Less than 24 hours after feminist blog Jezebel promised $10,000 to anyone who could supply un-retouched pictures from Lena Dunham’s Vogue cover shoot, some enterprising soul has delivered … for better or worse.

Jezebel editor-in-chief Jessica Coen published the photos and a series of GIFs today, each purportedly showing Vogue’s pernicious disdain for normal bodies. What it actually shows, I suspect, is a blog profiting off the same ogling and body-consciousness it’s allegedly fighting against.

For starters, it’s a known fact that fashion magazines routinely Photoshop their models — but Jezebel didn’t offer a bounty for pictures of Jessica Chastain, Kate Winslet or Sandra Bullock, Vogue’s last three cover girls. They singled out Dunham as being somehow more “Photoshop-able,” an implicit judgment of her body and attractiveness far more severe than whatever tweaks the people at Vogue might’ve made.

And those tweaks were, let’s be clear, not severe at all: some cleavage covered up, the bump ironed out of a dress, some adjustments to the light and shadow on Dunham’s face. (Dunham’s co-star, Adam Driver, got the same flattering light-and-shadow treatment.) You can almost hear Coen trying to stretch the edits into a scandal: “elbow shadow/dimple removed. Hands smoothed.” As if that type of minor tweak is any different than Olan Mills editing a zit off a yearbook photo, a change few people object to.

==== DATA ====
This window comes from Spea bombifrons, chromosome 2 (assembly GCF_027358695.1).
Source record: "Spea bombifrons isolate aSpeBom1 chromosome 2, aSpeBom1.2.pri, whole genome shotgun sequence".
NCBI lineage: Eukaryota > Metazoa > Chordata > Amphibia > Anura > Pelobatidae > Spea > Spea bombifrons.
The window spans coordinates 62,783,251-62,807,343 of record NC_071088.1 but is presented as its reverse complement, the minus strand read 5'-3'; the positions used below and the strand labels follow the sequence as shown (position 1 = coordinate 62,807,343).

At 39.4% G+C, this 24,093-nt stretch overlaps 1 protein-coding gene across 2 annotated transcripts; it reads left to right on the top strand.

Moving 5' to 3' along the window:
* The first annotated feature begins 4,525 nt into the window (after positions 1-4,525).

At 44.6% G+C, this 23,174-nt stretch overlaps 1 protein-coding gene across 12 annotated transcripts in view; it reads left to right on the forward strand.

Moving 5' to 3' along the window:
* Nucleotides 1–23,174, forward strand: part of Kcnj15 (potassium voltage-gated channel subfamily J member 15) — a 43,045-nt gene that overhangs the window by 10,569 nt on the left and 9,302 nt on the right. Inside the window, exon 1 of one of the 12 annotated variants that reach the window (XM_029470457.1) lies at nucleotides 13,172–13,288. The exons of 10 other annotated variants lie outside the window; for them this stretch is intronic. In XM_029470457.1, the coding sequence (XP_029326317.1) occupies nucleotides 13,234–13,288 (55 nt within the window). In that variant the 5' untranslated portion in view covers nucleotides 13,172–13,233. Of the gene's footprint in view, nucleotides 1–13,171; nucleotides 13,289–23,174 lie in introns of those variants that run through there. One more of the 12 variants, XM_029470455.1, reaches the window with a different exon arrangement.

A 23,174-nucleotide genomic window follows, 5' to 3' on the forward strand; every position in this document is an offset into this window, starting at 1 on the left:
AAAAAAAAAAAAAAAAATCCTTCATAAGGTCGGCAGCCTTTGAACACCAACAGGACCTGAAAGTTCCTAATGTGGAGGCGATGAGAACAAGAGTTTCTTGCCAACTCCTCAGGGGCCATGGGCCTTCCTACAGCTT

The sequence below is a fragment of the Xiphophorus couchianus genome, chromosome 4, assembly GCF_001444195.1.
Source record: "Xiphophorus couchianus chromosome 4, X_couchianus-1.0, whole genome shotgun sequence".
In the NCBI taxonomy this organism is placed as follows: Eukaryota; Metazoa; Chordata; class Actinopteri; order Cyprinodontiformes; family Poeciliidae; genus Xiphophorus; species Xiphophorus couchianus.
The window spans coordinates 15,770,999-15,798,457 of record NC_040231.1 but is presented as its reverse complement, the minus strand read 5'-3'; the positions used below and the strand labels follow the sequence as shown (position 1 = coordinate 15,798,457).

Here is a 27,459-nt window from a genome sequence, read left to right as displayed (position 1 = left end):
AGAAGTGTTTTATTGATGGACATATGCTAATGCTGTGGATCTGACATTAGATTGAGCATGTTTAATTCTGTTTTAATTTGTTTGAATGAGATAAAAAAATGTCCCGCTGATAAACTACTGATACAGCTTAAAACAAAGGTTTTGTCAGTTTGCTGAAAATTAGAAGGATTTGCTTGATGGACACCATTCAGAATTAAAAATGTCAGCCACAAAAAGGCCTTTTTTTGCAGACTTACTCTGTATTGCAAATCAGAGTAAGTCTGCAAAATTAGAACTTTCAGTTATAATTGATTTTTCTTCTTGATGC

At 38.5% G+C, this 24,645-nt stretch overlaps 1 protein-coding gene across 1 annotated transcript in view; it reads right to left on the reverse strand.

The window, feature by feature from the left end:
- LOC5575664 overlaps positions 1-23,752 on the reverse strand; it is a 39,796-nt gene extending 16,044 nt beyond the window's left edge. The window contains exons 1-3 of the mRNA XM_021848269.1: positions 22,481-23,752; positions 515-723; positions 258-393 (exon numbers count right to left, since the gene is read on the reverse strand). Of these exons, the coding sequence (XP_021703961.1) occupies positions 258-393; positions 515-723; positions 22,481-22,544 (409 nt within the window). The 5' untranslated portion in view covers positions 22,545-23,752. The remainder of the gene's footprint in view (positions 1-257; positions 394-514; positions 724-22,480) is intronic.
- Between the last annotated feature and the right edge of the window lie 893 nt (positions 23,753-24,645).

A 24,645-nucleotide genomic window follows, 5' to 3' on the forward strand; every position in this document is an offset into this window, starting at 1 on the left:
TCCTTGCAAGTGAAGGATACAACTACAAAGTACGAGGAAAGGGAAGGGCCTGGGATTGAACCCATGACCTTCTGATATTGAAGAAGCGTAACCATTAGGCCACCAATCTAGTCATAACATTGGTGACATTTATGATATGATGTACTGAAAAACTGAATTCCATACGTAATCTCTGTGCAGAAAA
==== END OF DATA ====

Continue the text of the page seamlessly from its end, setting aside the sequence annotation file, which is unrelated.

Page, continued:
In fact, Jezebel’s critique of the pictures comes close to feminist self-parody: Coen doesn’t just object to the type of unrealistic, unhealthy Photoshopping that warps our collective perception of what constitutes a normal size and shape, but to alterations of any kind. (“These slight tweaks … [are] insidious,” she writes.) But illustration photography is an art — which means, at the end of the day, it needs to stand as a composition, with light and lines and colors and shapes and depths of field that make sense. Infinitesimal touch-ups of things like the shadow at Driver’s jaw or the curve of Dunham’s neckline enhance the work as a piece of art, not the object of body-shaming fraud that Jezebel wants it to be. And dealing in those types of extremes — i.e., don’t retouch anything on her body at all — seems to undercut the very nature and integrity of illustration photography as a genre, nevermind the whole body image issue.

Of course, putting Dunham’s before-and-after pictures on proud display doesn’t really further that cause, either. Anyone clicking into a post about pre-Photoshop Dunham is doing it for one of two reasons, as Jezebel knows well: to stoke righteous indignation over the evils of the fashion/media industry, or to voyeuristically — even maliciously — ogle Dunham’s imperfections. It is, to quote Juno screenwriter Diablo Cody, “total mean-girl s— masquerading as feminism,” and in terms of moral defensibility it doesn’t quite stack up.

How we talk about women’s bodies is, without a doubt, a critical issue for both public health and the media. But talking about this particular woman’s body, just for the cheap clickiness of it, is getting pretty old. Even Dunham herself thinks so, and she’s certainly never shied from that conversation before.

Amen to that.